I was a stupid kid once. I listened to everyone, and since I grew up in a blue-collar world, a lot of the stuff I learned about the world was wrong.
I want to tell you about the best advice ever. Some of the advice in this article came from mentors. Some came from books. Some came from videos.
But wherever the pieces of life advice in this post came from, they changed me for the better.
Wherever you are on your journey, I hope they do the same for you.
From my perspective, the best advice ever has changed my life, earning me more, and making me happier. This advice has carried me through starting this blog, growing a consulting business, and being a dad and a human being.
Here are 8 piece of epic life advice that have changed mine!
This post contains affiliate links. These pay us a small commission if you choose to buy something, at no cost to you. This helps support the work we do here at Roostervane. Thanks!
1. Money can buy peace of mind
I grew up relatively working class. We had most of the things we needed, and always a meal on the table. For which I am super thankful.
But clothes were always handed down. And the handful of times I ate in a restaurant as a kid, they started with Mc.
I remember something I heard my whole life.
“Money can’t buy happiness.”
I’m sure to some extent, it can’t. We obviously all know the stories of millionaires who were deeply unhappy, even suicidal.
But last year, I started interviewing people who had doubled their income. It was for a book project I was planning. And I realized a money block I’d picked up.
To my surprise, I found that most of them were happier with more money.
And it wasn’t just because they had money in the bank.
Poverty brings a lot of stress. If you don’t know how to pay your bills, or you have to choose between the type of housing you want or medicine, it makes life difficult.
So the first time I heard somebody say it, I thought it was bullshit. But over time, I’ve realized the truth: money buys peace of mind. Building wealth buys peace of mind.
And peace of mind, a life without stress, is essential to happiness.
2. Work smart, not hard
One of my earliest jobs was working construction on a highway. I was on a crew of general laborers, and we would go around the construction site doing whatever manual work needed to be done.
I heard these working-class guys say this again and again: “Work smart, not hard.”
This is life advice that almost everybody knows. And we usually apply it to silly little hacks. There are YouTube videos full of little tricks like this.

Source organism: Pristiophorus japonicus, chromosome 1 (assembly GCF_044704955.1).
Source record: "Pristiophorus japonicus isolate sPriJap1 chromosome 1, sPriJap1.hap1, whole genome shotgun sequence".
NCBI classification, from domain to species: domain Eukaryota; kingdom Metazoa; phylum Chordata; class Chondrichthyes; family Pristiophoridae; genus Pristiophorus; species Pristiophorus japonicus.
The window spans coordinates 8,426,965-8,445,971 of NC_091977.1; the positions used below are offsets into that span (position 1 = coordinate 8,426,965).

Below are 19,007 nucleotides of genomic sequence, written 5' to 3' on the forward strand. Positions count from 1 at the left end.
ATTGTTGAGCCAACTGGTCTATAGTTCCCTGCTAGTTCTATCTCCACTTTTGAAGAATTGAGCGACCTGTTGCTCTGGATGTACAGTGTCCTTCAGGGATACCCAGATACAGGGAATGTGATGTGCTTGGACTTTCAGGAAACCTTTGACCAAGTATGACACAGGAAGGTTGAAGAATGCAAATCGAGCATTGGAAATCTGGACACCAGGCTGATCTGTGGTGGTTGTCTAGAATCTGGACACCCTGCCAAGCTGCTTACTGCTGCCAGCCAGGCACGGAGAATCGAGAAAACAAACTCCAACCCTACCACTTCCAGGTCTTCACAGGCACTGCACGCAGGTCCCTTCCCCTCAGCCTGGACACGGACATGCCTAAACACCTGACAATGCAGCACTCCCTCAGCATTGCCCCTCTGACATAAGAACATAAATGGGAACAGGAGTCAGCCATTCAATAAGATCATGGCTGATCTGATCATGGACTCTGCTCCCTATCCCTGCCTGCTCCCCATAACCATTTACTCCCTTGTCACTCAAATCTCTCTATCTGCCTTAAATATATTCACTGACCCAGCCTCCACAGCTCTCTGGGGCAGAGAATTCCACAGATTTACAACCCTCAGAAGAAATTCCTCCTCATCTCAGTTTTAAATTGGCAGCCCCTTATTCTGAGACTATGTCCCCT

One the construction site, they’d ask an excavator to dig a hole instead of us doing it by hand with shovels. And someone would inevitably say, “Work smart, not hard.”
The thing that I realized in time is that if you take this advice to heart, and actually follow it, it will change your life.
I was working at a job that paid me $100,000 a year. And I wanted to earn more money. Logic said that I could pick up a side job – or extra hours. That would make me more money. But it would also be ridiculously challenging, and take away from time with my kids.
That’s working hard. Not smart.
But working harder is most people’s answer to not making enough.
I ended up switching industries. And I earned twice as much in tech. I also kept working on this blog, which now earns me money too.
The thing is, we all have things we could fill our days with. I know so many people who love being busy. They wear it like a stupid badge of honor.
But the people who are truly rich, who have an extraordinary quality of life, do something differently.
They spend their limited hours in the day working smart. Working on things that actually make money. And scale. That build wealth.
Robert Kiyosaki’s famous advice is that the rich don’t work for money. They just don’t. They spend their time building assets that make them money.
So next time you want to follow this advice, forget about stupid little hacks, and reorient your life to working smart.
3. A need does not constitute a calling
When I was 20, I was on my way to be a minister. For a lot of different reasons, I never made it there.
But my mentor was a senior pastor of the church who had a lot of wisdom.
And one of the things I remember him saying is this: a need does not constitute a calling.
When you look at the world, there are going to be so many needs. A lot of people who are compassionate, altruistic, and agreeable, can find themselves being drawn to try to fix all of them.
I’ve met so many people in terrible jobs, that are treating them like garbage, but they’ve convinced themselves that they’re saving the world.
Maybe they’re working with disadvantaged youth or for a nonprofit.
They can’t leave, because they’re needed.
I set myself free with my mentors words.